What fees do merchants face with?

What fees do merchants face with?

The term “transaction fee” refers to the origin of the theory of the firm that was written by Ronald Coase. A transaction(processing) fee is a way to determine the cost that is necessary for providing some goods or services through the online market but not inside the firm. Ronald Coase describes in his article “The Problem of Social Cost,” the transaction costs he is concerned with:

“In order to carry out a market transaction, it is necessary to discover who it is that one wishes to deal with, to conduct negotiations leading up to a bargain, to draw up the contract, to undertake the inspection needed to make sure that the terms of the agreement are being observed, and so on.”

In his work, Ronald claims that is without consideration of transaction costs; it is hard to realize the global economy and form a further economic policy.

What do processing fees mean?

Card processing fees sometimes may confuse you because lots of people do not know what are they consist of. However, when running a business, you will face the necessity of paying fees for each transaction. Even if you’re not interested in learning about payment processing, it will be useful to know what exactly you are paying for. Thus, you can avoid unnecessary confrontations, reduce the number of refunds, and be more aware of money flowing.

A transaction fee is an amount of money which all online payment processors charges for transactions your customers make. Frequently, it is the most crucial factor when choosing a payment provider.

But why do some providers charge more and some are less?

That is because the transaction fee consists of a processor’s rate markup and the wholesale cost.

How many types of fees are there?

Every payment companies charge a definite amount of money, according to numerous factors. However, there are general types of rates, and you should know about all of them when choosing a PSP.

General transaction fee

Now, this is a quite common type of fee. It’s a payment agreement that defines that you pay a percentage of each transaction to cover the cost of the processor’s services. However, there are two primary forms of such payments:

  • A fixed price for each good (e.g. 10$, 20$, 50$).
  • The price in the percentage of each transaction (e.g. 2% + 0.5$).

Flat fee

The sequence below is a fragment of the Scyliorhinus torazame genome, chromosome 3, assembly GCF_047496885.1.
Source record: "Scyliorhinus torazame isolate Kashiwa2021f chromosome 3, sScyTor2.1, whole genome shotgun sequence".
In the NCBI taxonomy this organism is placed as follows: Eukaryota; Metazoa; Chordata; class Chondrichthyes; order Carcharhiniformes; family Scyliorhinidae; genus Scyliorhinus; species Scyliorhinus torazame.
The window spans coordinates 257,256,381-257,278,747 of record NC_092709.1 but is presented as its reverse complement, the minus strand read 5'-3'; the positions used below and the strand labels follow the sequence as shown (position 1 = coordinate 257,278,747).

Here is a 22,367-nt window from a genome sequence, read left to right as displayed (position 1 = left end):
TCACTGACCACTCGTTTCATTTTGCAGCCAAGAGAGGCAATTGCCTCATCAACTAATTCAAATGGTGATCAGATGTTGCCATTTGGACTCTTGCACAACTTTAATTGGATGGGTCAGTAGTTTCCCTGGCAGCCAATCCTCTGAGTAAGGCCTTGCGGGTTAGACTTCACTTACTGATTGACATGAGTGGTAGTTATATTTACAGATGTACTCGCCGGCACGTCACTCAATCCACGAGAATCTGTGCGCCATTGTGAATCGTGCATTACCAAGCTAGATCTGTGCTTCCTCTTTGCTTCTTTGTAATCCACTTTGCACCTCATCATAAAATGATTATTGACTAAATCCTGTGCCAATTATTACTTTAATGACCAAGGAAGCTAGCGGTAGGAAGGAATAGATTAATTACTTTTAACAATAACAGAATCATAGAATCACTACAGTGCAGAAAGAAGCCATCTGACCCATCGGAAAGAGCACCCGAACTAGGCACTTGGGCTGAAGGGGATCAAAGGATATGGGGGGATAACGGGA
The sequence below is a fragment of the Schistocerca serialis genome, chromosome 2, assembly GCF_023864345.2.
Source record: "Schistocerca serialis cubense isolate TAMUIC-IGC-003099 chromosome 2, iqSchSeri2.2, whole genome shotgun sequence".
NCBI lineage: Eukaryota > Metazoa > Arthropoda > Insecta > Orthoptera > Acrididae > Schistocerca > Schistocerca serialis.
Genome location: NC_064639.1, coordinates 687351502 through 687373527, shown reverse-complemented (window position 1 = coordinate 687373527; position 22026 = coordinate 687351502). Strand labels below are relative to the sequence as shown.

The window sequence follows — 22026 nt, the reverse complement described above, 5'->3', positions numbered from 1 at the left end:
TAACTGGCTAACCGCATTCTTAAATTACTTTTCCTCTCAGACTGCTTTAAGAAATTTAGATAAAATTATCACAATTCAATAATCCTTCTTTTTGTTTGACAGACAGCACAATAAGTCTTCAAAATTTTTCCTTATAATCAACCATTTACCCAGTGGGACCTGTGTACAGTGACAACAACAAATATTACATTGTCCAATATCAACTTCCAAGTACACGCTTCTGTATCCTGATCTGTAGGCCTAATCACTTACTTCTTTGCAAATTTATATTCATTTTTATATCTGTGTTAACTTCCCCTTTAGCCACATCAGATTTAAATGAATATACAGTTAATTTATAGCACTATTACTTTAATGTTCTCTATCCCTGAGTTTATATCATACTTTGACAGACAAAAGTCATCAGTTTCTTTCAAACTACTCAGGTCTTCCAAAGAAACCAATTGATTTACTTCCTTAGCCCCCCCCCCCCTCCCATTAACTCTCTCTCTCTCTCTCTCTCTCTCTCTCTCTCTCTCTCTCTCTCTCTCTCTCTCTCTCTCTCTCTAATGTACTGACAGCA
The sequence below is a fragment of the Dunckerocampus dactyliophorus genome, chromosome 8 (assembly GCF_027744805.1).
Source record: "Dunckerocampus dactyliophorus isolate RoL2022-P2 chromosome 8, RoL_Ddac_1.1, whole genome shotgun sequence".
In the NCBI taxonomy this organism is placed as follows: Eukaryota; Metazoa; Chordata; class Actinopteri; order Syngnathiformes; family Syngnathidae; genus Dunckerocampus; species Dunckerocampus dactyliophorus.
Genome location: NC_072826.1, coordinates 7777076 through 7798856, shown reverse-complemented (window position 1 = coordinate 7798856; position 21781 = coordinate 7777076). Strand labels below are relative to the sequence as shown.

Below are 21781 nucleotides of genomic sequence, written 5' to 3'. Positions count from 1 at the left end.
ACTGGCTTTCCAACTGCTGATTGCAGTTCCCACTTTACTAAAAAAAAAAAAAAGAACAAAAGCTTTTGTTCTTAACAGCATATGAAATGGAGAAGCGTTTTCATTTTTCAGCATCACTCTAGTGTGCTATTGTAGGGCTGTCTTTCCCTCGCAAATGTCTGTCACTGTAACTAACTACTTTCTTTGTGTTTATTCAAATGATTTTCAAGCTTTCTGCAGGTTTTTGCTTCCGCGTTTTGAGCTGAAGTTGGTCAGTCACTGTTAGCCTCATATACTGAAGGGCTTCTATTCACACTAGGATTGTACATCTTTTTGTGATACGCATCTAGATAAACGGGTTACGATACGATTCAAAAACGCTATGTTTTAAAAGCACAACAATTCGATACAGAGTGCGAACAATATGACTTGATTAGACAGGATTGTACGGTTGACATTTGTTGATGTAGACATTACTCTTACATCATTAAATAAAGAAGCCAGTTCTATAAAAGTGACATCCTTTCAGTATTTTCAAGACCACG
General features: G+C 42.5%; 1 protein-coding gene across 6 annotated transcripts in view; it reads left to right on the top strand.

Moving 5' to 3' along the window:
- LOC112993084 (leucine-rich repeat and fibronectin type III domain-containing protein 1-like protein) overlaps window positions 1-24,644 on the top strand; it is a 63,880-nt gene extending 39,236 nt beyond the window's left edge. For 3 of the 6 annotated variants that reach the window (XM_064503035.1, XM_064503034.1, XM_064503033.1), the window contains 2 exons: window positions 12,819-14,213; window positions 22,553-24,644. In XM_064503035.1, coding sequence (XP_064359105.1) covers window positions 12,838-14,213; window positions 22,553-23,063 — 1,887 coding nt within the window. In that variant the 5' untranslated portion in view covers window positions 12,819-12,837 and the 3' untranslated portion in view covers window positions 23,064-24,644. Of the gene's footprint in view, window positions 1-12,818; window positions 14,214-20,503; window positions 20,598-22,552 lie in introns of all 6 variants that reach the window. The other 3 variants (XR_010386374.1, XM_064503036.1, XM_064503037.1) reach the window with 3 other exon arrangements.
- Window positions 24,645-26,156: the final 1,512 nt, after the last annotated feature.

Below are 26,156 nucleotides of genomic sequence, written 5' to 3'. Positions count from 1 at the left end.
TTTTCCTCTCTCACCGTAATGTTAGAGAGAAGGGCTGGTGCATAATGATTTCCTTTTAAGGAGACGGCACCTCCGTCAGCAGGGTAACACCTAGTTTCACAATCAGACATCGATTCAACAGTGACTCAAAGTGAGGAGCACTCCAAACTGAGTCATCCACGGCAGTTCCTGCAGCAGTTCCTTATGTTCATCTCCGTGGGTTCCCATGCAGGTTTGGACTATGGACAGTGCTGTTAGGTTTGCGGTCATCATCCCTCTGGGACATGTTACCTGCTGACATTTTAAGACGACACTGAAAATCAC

This fee means that regardless of your business sales volume, you have to pay a fixed price for the processor’s services.

In addition to a transaction fee, a monthly fee may also be mandatory. To provide payments, payment providers have to collaborate with a payment gateway – sophisticated software that allows providing online payments. Companies may develop it on their own or take advantage of an existing solution. Provided that the company uses a third-party payment gateway, merchants must pay an additional monthly fee, some of which will cover the cost of this complex.

Fraud fee

When a client didn’t buy a product, but the money from his card was withdrawn, it may mean that a fraudulent transaction has taken place. In that case, the client has the right to dispute that money withdrawal with their issuing bank. If the bank approves it, a client will get back the whole sum, and the merchant will pay a fee.

Chargeback fees

A chargeback is a process of disputing a bank transaction made by the cardholder in an online store. More often, the cardholder initiates the procedure. However, in some cases, the bank may be the initiator. For example, if an operation took place on a card that does not exist. When you give your customer a payback, banks charge an additional fee.

Disclosure: chargebacks can destroy your business so you should choose the right payment provider, which is suitable for your type of business. Besides, some of them provide a chargeback disputing team to assist you in.

Recurring fees

A recurring payment is a process in which a website, where you buy a service or your PSP receives funds from the customer’s card for a particular product/service with the same frequency. The payment schedule is agreed beforehand and requires one-time permission of the client to withdraw his funds further. When a customer gets a product for the first time, he enters his card details. All subsequent transactions will take place automatically.

Interchange fees

It is a commission paid by credit organizations involved in servicing bank cards to each other in the course of transactions.

For example, a customer purchased an item with a credit card. The acquiring bank sends an appropriate request to the card issuer. A fee follows this operation. So, the credit organization serving the trading company takes an acquiring fee from it and pays part of this money to the bank that issued the debit or credit card.

The amount of the interchange fee affects the acquiring commission and, accordingly, the profit of the trading organization.

Final thoughts

Knowing where the transaction fee comes from will help you avoid many difficulties. For example, when choosing a payment provider, the price does not always have to play a decisive role. Depending on the type of business, it may fluctuate. If you have a high-risk business, then the fee will be higher. However, this does not mean that you should immediately look for cheaper. Here are some factors that you should also consider when choosing a payment provider:

  • Some PSPs suggest separate payment methods, and it is essential to determine the best one for your demands.
  • Targeting audience and geo. Identifying a target market helps your company develop effective marketing communication strategies.
  • Find out whether your payment provider accepts recurring payments or subscription payment model or not.
  • Availability of customer support.